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Social media in crisis management and public health emergencies

Description:

In Boston we took the availability and quality of our tap water for granted until May 1, 2010, when a major water pipe break interrupted water service to two million Greater Boston residents.

Information spread quickly to citizens about the problem and what to do, all the more notable because the water main break occurred on a Saturday. In this age of consumer paranoia about withheld information, the Massachusetts Water Resources Authority (MWRA) was in front of cameras and online, communicating what they knew and what they were doing.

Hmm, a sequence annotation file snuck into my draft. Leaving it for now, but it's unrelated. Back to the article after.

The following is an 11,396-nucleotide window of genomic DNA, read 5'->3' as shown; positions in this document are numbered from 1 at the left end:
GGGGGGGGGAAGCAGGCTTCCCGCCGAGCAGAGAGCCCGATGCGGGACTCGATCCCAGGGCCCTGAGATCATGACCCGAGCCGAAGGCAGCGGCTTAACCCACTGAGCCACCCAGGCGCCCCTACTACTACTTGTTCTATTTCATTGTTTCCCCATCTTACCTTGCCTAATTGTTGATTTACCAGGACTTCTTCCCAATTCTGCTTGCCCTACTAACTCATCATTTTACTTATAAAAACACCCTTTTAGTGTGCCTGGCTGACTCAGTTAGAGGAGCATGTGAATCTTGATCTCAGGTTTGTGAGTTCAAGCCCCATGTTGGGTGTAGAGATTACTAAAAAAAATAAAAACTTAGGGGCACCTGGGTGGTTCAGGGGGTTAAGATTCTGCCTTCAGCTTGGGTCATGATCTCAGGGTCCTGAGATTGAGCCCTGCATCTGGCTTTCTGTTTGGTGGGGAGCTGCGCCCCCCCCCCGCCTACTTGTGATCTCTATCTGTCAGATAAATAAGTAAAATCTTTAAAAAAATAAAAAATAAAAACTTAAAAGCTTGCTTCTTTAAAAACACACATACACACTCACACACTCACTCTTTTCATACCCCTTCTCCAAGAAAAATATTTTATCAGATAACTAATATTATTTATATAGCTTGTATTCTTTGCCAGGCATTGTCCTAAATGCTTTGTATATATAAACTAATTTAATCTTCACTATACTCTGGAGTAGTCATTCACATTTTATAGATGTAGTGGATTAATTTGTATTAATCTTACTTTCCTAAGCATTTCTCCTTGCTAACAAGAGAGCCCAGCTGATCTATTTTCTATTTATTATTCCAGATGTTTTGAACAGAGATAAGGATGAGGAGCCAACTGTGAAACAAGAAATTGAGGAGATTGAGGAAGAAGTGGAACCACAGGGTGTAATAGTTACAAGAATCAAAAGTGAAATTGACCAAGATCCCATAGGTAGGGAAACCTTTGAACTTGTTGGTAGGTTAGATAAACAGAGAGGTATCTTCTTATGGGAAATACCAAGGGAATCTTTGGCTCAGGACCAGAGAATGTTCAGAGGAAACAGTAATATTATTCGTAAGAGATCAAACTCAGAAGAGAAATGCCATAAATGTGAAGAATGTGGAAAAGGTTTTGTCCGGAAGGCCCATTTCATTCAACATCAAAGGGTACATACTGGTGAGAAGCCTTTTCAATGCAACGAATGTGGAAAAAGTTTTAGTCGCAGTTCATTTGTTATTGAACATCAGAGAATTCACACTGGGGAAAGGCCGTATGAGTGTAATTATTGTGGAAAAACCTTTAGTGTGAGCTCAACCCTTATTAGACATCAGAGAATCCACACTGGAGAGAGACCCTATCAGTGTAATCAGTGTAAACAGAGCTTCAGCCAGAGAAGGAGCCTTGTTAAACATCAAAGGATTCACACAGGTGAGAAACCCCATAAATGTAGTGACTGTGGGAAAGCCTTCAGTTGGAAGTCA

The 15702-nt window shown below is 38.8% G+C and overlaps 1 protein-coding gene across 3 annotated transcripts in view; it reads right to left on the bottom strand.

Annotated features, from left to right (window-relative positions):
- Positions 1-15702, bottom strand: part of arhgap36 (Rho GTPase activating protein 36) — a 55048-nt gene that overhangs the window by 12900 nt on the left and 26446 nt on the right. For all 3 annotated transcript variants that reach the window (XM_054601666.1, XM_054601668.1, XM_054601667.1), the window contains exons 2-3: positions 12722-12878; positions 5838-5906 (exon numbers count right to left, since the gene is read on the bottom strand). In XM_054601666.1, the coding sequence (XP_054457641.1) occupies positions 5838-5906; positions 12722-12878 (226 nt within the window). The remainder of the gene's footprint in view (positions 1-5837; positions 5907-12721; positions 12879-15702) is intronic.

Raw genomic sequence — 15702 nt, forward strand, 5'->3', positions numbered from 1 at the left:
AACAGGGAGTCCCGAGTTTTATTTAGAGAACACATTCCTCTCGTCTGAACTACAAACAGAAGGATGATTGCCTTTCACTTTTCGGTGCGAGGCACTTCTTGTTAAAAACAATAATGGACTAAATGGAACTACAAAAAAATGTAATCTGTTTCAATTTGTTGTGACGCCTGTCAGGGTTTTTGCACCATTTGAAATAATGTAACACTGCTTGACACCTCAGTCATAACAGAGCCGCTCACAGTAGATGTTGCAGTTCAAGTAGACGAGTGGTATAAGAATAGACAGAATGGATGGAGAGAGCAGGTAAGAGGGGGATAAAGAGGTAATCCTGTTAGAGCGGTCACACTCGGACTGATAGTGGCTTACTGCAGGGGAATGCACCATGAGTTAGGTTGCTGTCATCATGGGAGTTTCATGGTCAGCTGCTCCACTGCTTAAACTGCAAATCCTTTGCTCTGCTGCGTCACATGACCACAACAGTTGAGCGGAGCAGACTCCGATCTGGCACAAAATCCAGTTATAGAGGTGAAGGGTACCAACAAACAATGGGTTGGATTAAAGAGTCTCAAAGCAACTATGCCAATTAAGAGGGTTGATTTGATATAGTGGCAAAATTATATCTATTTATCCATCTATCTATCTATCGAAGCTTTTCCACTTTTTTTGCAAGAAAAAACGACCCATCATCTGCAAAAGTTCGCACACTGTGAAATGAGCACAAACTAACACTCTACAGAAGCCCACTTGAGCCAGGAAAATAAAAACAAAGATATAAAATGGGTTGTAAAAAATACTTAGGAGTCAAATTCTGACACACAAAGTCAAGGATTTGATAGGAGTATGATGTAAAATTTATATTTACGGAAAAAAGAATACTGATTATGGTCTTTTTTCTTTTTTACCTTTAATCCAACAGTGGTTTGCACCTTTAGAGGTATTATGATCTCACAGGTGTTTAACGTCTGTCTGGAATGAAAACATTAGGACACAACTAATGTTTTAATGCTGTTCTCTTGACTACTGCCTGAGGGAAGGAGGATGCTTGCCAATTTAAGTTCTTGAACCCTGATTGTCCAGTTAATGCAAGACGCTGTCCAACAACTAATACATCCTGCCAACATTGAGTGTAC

Tufts University and the Boston Public Health Commission used communication channels ranging from Twitter to megaphones to get the word out. Their behind-the-scenes emergency planning processes, their response to this incident, and seven lessons learned from this short-lived crisis are applicable to many other crises.

Toolkit:

Communications Toolkit

Keyword Area:

Risk Communication, Social Media, Water Quality

Jurisdiction:

500,000 - 749,999

Institutional Author:

Lisa Gualtieri, PhD, ScM

Submitted:

06/28/2010

Modified:

06/28/2010

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